When grown indoors, give ti plant a sunny window, if possible, or as much bright indirect light as you can. Here, too, it may be helpful to draw blinds during the hottest hours of the afternoon for plants growing in sunny windows.

In a room that is not bright enough, you may need to supplement with artificial light to get the best possible foliage color for your indoor plants.

Soil

Ti plants prefer slightly acidic soil that is fertile and well-drained. Sandy or loamy soil works well, provided it has plenty of organic matter. Avoid wet or hard clay and sites where there could be salt spray. If planted in an area that is too shady or soggy, roots and stems may rot, snail and slug damage may occur, and the plant will be susceptible to leaf spot.

Water

As a garden plant, ti plant grows best in soil that is kept moist but not constantly saturated. In its native environment, it's not uncommon for these plants to experience daily rainfall, though they will survive nicely if watered a couple of times each week during the growing season. In poorly draining soil, however, root rot can develop if there is too much rainfall.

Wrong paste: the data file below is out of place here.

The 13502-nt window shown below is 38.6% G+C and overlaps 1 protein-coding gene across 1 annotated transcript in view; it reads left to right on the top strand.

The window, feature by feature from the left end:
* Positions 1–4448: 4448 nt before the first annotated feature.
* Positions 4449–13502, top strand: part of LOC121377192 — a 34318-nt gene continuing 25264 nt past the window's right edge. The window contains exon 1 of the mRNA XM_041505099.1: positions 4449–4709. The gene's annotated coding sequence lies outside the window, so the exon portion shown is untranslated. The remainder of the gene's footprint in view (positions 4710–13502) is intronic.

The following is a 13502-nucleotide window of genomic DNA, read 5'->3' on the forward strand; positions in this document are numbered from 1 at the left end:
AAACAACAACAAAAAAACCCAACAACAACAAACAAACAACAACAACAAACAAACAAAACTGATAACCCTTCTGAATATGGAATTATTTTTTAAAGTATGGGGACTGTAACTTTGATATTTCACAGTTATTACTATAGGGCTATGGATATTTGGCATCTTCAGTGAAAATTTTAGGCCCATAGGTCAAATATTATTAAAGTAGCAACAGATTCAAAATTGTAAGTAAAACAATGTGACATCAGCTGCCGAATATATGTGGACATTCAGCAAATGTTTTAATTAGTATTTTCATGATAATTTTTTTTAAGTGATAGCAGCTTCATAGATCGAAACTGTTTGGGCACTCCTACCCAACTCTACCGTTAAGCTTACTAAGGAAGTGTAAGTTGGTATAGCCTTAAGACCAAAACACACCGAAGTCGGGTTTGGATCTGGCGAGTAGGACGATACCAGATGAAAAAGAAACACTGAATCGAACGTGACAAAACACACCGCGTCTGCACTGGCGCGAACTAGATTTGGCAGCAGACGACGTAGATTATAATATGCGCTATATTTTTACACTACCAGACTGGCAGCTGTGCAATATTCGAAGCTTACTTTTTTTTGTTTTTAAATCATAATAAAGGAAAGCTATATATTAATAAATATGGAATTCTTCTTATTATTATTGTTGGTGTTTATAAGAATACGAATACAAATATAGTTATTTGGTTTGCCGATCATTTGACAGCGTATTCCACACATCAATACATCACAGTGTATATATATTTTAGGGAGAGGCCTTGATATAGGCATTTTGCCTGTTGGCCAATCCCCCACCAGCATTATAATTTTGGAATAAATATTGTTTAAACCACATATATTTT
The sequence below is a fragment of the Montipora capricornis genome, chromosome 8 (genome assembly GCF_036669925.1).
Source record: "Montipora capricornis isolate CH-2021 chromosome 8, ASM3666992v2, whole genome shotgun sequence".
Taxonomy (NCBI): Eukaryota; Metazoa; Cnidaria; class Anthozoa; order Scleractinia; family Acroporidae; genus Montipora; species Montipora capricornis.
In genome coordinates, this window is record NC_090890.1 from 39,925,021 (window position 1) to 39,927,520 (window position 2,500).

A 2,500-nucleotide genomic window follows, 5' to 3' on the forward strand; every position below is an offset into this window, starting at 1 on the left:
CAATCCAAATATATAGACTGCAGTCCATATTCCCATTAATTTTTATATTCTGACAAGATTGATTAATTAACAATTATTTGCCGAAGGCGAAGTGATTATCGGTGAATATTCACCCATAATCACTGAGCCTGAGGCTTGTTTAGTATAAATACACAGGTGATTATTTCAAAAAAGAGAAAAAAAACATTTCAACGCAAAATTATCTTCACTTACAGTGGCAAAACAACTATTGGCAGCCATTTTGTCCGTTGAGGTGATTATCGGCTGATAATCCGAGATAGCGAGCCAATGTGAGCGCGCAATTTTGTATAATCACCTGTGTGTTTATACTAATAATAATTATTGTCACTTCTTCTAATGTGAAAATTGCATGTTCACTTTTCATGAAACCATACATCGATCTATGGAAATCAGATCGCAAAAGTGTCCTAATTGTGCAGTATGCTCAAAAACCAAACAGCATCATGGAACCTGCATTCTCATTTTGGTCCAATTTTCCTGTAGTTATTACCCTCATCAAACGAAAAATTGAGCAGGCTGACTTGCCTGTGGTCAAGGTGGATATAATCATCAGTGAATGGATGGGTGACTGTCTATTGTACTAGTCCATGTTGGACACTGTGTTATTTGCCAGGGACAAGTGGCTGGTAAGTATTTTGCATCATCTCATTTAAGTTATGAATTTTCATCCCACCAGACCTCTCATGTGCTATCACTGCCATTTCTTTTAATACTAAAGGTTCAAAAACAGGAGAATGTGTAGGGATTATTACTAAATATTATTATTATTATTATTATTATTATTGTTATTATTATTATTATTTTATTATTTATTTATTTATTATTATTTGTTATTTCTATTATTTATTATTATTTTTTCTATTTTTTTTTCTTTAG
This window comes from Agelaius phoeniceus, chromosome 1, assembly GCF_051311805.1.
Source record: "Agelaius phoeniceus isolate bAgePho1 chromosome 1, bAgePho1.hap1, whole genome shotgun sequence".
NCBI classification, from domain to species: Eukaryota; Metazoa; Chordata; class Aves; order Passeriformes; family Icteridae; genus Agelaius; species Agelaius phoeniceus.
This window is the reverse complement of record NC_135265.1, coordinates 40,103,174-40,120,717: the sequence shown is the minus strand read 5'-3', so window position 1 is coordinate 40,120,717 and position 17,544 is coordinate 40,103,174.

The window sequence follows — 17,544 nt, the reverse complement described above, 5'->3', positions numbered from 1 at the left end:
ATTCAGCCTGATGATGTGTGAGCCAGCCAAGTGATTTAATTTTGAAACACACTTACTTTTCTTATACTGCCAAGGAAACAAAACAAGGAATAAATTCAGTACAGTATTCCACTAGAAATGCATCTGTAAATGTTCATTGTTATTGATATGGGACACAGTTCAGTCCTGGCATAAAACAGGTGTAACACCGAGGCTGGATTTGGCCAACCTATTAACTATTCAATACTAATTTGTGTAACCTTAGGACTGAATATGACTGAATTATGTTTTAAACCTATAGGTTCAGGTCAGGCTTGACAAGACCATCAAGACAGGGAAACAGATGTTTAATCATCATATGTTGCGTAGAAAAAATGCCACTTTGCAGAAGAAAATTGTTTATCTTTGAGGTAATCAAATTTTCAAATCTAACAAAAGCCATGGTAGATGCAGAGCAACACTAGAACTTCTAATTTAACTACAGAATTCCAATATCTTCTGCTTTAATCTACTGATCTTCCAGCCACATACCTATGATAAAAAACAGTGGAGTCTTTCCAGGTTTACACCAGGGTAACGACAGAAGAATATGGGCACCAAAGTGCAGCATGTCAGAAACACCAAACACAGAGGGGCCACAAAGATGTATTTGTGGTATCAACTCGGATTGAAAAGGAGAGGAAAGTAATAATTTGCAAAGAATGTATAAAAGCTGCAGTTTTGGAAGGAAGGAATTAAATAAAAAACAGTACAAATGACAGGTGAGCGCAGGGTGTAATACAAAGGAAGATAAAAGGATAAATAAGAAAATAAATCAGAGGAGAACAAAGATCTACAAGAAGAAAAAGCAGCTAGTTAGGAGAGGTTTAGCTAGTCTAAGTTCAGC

Where natural rainfall is not enough, water deeply at the soil level to keep the foliage dry. Water regularly during the growing season—the traditional 1 inch per week is usually sufficient, which is best delivered in two equal waterings each week. Use a 2- to 6-inch deep layer of mulch, 4 inches from the trunk's base to keep the water from evaporating. In fall and winter, water more sparingly—once every two weeks may be sufficient.

When growing ti plant indoors, wait for the top inch of soil to dry out, then water deeply until water runs out the drainage holes in the pot. Watering once a week is usually sufficient for potted plants.